It will be readily appreciated that the E-mail delivery system of the present invention as illustrated above also can be used "in reverse". That is, the mobile subscriber can dictate an E-mail message into the microphone in the mobile station 30 for transmission over a DTCH (or AVCH) to the MTSO 46 via the BS 50. The MTSO 46 then will use the speech-to-text converter 48 to convert the spoken E-mail message into E-mail text, which is now forwarded through the WWW 42 to the appropriate destination (e.g., the PC 40). It will be noted that in the case of the mobile subscriber articulating an E-mail message for transmission, it may be necessary to "train" the speech-to-text converter 48 to recognize the dialect, accent, slang, etc., used by the mobile subscriber, as with any conventional voice recognition system.

As one example of an implementation for delivering E-mail messages from the mobile station, the mobile subscriber could enter the code *111 on the keypad of the mobile station to signal the system (via the ACCH or DCCH, for example) that he desires to dictate an E-mail message for delivery to a remote destination. The first time this code is entered by the mobile subscriber, the system will prompt the mobile subscriber to enunciate (say) each of the letters in the alphabet, each of the digits (0-9) and certain commonly used characters (e.g., "@", ".", "!", etc.) any number of times as required by the voice recognition algorithm. The system may then prompt the mobile subscriber to set up a directory of frequently used E-mail addresses. Thus, for example, the system will prompt the mobile subscriber to pronounce the name of each addressee and then to spell his or her E-mail address. The names and addresses in this directory will be stored by the system.

Once initial setup is completed (and each subsequent time *111 is pressed), the system will prompt the mobile subscriber to compose a new E-mail message. For this purpose, the system will first prompt the mobile subscriber to enter the destination address by pronouncing a name from the previously stored directory or by spelling the destination address letter-by-letter (if, for example, this address is not in the directory). Alternatively, the mobile subscriber could be given the option to enter the destination address using the keypad on the mobile station. Once the destination address has been input, the system will prompt the mobile subscriber to dictate the contents of the E-mail message (including a subject heading if desired). After the mobile subscriber has finished his or her dictation, the E-mail message can be delivered by the system to its intended destination in the manner described above.

It will be noted by persons of ordinary skill in the art that the particular transmission format between the MS 30 and the BS 50 is not material to the present invention (whether for delivering E-mail messages to or from the MS 30). Thus, the present invention is equally applicable in the context of wireless systems which may implement an air interface standard other than IS-136 (e.g., GSM or PDC) for transmissions between the MS 30 and the BS 50.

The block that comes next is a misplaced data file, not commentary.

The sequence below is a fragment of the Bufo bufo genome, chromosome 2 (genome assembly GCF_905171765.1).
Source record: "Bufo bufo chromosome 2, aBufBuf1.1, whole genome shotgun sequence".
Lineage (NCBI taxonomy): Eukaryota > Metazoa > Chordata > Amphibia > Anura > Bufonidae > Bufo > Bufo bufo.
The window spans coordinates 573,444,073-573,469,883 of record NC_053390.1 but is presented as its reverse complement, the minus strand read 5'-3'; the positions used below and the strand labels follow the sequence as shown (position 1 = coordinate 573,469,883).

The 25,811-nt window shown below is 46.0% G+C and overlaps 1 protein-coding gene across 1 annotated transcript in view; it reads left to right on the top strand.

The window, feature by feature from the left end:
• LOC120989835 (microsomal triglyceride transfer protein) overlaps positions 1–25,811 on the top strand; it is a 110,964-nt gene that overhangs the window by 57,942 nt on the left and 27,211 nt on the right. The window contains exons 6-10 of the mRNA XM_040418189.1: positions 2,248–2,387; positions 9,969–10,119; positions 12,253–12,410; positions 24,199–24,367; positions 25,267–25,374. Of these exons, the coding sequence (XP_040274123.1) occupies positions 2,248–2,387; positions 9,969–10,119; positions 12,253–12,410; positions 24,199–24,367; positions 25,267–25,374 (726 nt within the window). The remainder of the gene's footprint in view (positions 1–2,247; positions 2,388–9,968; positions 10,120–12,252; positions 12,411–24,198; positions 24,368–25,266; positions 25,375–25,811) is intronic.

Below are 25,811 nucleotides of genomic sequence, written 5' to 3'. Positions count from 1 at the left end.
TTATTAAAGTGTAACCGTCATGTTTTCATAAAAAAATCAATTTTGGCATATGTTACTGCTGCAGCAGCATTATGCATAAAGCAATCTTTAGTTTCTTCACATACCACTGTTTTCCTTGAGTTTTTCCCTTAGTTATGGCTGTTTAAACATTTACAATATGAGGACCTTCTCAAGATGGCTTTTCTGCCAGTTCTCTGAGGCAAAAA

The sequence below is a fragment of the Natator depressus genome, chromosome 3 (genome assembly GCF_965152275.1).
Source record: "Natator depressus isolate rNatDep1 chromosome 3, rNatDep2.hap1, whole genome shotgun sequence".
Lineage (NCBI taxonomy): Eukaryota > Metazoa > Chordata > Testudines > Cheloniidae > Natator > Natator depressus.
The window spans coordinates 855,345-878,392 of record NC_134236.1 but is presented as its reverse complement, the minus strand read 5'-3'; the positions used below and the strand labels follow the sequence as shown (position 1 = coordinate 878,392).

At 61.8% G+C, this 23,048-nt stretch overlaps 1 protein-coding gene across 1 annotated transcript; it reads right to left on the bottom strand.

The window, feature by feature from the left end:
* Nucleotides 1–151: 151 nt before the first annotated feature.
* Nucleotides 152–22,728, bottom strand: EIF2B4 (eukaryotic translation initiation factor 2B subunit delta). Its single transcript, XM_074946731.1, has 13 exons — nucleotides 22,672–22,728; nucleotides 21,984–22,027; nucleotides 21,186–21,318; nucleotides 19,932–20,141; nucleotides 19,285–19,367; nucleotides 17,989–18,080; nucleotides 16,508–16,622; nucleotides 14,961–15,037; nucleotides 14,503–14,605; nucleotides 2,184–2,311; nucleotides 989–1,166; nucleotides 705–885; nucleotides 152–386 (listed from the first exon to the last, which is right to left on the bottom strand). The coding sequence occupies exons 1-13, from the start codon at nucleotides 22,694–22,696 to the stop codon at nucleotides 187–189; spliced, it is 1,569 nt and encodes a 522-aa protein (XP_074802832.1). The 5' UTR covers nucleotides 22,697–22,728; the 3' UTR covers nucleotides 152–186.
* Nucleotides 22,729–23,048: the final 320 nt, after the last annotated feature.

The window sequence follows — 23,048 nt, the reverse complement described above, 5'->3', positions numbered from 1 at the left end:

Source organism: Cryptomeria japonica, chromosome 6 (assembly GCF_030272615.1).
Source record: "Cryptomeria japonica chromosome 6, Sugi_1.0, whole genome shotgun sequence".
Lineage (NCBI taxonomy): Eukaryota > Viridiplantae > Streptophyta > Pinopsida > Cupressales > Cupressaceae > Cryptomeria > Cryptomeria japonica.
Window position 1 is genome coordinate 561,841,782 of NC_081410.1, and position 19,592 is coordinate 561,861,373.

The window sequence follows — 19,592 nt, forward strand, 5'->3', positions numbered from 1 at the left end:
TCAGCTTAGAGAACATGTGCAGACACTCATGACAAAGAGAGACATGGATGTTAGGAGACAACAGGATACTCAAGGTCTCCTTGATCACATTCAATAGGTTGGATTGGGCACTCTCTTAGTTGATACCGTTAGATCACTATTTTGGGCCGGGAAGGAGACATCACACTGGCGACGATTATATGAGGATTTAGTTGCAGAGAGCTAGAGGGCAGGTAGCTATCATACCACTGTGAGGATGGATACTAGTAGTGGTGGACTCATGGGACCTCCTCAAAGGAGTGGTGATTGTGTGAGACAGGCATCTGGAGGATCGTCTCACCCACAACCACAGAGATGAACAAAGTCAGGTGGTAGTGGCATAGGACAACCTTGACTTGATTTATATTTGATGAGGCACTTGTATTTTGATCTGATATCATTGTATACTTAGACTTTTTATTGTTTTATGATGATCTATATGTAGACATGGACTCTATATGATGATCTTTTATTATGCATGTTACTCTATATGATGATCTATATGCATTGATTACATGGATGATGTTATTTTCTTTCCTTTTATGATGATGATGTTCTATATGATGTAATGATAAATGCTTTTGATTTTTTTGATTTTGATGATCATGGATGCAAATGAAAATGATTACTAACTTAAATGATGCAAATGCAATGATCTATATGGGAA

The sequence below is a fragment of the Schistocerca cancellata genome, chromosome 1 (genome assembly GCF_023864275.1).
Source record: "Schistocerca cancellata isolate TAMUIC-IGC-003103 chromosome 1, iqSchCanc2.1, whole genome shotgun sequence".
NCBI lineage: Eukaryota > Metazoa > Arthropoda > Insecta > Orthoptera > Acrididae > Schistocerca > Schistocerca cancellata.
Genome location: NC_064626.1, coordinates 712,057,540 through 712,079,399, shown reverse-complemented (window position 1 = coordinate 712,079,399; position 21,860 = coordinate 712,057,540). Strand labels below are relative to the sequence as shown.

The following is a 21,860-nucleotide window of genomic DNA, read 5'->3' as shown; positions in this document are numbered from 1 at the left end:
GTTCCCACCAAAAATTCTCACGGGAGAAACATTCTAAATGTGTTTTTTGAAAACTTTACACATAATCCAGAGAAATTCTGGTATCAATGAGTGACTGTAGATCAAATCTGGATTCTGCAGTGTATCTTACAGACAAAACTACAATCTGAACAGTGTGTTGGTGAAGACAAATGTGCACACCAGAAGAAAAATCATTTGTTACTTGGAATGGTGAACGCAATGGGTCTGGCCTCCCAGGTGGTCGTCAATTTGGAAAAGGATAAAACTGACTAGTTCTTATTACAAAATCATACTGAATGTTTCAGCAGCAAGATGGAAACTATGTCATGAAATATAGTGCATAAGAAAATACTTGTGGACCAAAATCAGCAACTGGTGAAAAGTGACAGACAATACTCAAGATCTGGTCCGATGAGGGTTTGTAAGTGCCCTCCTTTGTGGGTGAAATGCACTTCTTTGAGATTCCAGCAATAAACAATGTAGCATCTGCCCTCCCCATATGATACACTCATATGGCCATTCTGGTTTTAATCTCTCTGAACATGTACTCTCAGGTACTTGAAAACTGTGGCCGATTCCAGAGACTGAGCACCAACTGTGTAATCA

It will be further noted that the teachings of the present invention are not limited to wireless communications systems, but are also applicable to wired communications systems. Returning to FIG. 3, it will be seen that the techniques of the present invention can be readily applied in a wired environment if, for example, a local central office is substituted for the MTSO 46, and a standard household telephone station (wired or cordless) is substituted for the MS 30, the telephone station being connected to the local central office in a local loop as well known in the art.

While certain forms or embodiments of the present invention have been illustrated and described above, those skilled in the art will readily recognize that many modifications and variations may be made to, or substituted in, those forms or embodiments without substantially departing from the spirit and scope of the present invention. Accordingly, the forms or embodiments of the present invention disclosed herein are exemplary and are not intended as a limitation on the scope of the present invention as defined in the following claims.

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Classifications
U.S. Classification709/206, 455/466, 379/88.14, 709/238, 709/203, 379/52, 709/245, 709/219, 709/207, 379/88.13, 379/88.22, 704/260
International ClassificationH04L12/58, G06Q10/00
Cooperative ClassificationH04L12/5835, G06Q10/107, H04L51/066
European ClassificationH04L12/58C2, G06Q10/107, H04L51/06B